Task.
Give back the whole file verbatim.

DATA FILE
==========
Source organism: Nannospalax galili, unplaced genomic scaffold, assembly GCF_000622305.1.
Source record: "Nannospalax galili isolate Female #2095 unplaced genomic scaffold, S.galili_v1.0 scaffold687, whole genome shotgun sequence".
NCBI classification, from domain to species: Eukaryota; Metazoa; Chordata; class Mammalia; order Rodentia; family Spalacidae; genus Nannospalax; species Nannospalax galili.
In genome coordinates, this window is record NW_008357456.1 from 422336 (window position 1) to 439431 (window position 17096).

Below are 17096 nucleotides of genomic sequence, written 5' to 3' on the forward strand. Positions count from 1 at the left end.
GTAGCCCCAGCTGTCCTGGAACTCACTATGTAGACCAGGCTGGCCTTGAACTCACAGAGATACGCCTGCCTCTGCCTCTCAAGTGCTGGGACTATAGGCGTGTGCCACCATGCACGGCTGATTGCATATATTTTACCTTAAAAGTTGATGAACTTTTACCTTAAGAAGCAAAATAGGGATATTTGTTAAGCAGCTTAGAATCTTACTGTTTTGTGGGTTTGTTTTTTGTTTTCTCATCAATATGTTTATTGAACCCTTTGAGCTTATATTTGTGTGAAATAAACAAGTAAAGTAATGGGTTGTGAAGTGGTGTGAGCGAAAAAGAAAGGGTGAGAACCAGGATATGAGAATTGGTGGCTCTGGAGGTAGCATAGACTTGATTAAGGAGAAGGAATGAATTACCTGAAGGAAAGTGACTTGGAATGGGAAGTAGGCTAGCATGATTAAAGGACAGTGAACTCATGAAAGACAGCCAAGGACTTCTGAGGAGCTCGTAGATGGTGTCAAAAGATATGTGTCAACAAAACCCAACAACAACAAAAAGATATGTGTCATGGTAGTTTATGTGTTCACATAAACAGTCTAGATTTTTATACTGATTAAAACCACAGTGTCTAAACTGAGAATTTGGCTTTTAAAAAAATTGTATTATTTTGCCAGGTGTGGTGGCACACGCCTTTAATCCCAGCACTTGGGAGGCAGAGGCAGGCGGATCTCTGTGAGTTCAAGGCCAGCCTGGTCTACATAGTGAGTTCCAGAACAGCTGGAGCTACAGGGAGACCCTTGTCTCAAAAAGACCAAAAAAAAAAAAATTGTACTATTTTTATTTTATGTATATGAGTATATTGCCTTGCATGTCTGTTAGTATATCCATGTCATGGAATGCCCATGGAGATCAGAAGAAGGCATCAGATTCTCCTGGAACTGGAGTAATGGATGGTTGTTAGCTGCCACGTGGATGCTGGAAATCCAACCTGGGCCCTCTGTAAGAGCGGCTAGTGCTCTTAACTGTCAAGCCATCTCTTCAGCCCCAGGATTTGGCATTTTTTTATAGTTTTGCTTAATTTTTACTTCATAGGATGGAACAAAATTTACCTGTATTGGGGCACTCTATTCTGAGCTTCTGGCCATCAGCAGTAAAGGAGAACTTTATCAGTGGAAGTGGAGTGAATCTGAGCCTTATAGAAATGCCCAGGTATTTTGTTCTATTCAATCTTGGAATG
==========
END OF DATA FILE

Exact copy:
Source organism: Nannospalax galili, unplaced genomic scaffold, assembly GCF_000622305.1.
Source record: "Nannospalax galili isolate Female #2095 unplaced genomic scaffold, S.galili_v1.0 scaffold687, whole genome shotgun sequence".
NCBI classification, from domain to species: Eukaryota; Metazoa; Chordata; class Mammalia; order Rodentia; family Spalacidae; genus Nannospalax; species Nannospalax galili.
In genome coordinates, this window is record NW_008357456.1 from 422336 (window position 1) to 439431 (window position 17096).

Below are 17096 nucleotides of genomic sequence, written 5' to 3' on the forward strand. Positions count from 1 at the left end.
GTAGCCCCAGCTGTCCTGGAACTCACTATGTAGACCAGGCTGGCCTTGAACTCACAGAGATACGCCTGCCTCTGCCTCTCAAGTGCTGGGACTATAGGCGTGTGCCACCATGCACGGCTGATTGCATATATTTTACCTTAAAAGTTGATGAACTTTTACCTTAAGAAGCAAAATAGGGATATTTGTTAAGCAGCTTAGAATCTTACTGTTTTGTGGGTTTGTTTTTTGTTTTCTCATCAATATGTTTATTGAACCCTTTGAGCTTATATTTGTGTGAAATAAACAAGTAAAGTAATGGGTTGTGAAGTGGTGTGAGCGAAAAAGAAAGGGTGAGAACCAGGATATGAGAATTGGTGGCTCTGGAGGTAGCATAGACTTGATTAAGGAGAAGGAATGAATTACCTGAAGGAAAGTGACTTGGAATGGGAAGTAGGCTAGCATGATTAAAGGACAGTGAACTCATGAAAGACAGCCAAGGACTTCTGAGGAGCTCGTAGATGGTGTCAAAAGATATGTGTCAACAAAACCCAACAACAACAAAAAGATATGTGTCATGGTAGTTTATGTGTTCACATAAACAGTCTAGATTTTTATACTGATTAAAACCACAGTGTCTAAACTGAGAATTTGGCTTTTAAAAAAATTGTATTATTTTGCCAGGTGTGGTGGCACACGCCTTTAATCCCAGCACTTGGGAGGCAGAGGCAGGCGGATCTCTGTGAGTTCAAGGCCAGCCTGGTCTACATAGTGAGTTCCAGAACAGCTGGAGCTACAGGGAGACCCTTGTCTCAAAAAGACCAAAAAAAAAAAAATTGTACTATTTTTATTTTATGTATATGAGTATATTGCCTTGCATGTCTGTTAGTATATCCATGTCATGGAATGCCCATGGAGATCAGAAGAAGGCATCAGATTCTCCTGGAACTGGAGTAATGGATGGTTGTTAGCTGCCACGTGGATGCTGGAAATCCAACCTGGGCCCTCTGTAAGAGCGGCTAGTGCTCTTAACTGTCAAGCCATCTCTTCAGCCCCAGGATTTGGCATTTTTTTATAGTTTTGCTTAATTTTTACTTCATAGGATGGAACAAAATTTACCTGTATTGGGGCACTCTATTCTGAGCTTCTGGCCATCAGCAGTAAAGGAGAACTTTATCAGTGGAAGTGGAGTGAATCTGAGCCTTATAGAAATGCCCAGGTATTTTGTTCTATTCAATCTTGGAATG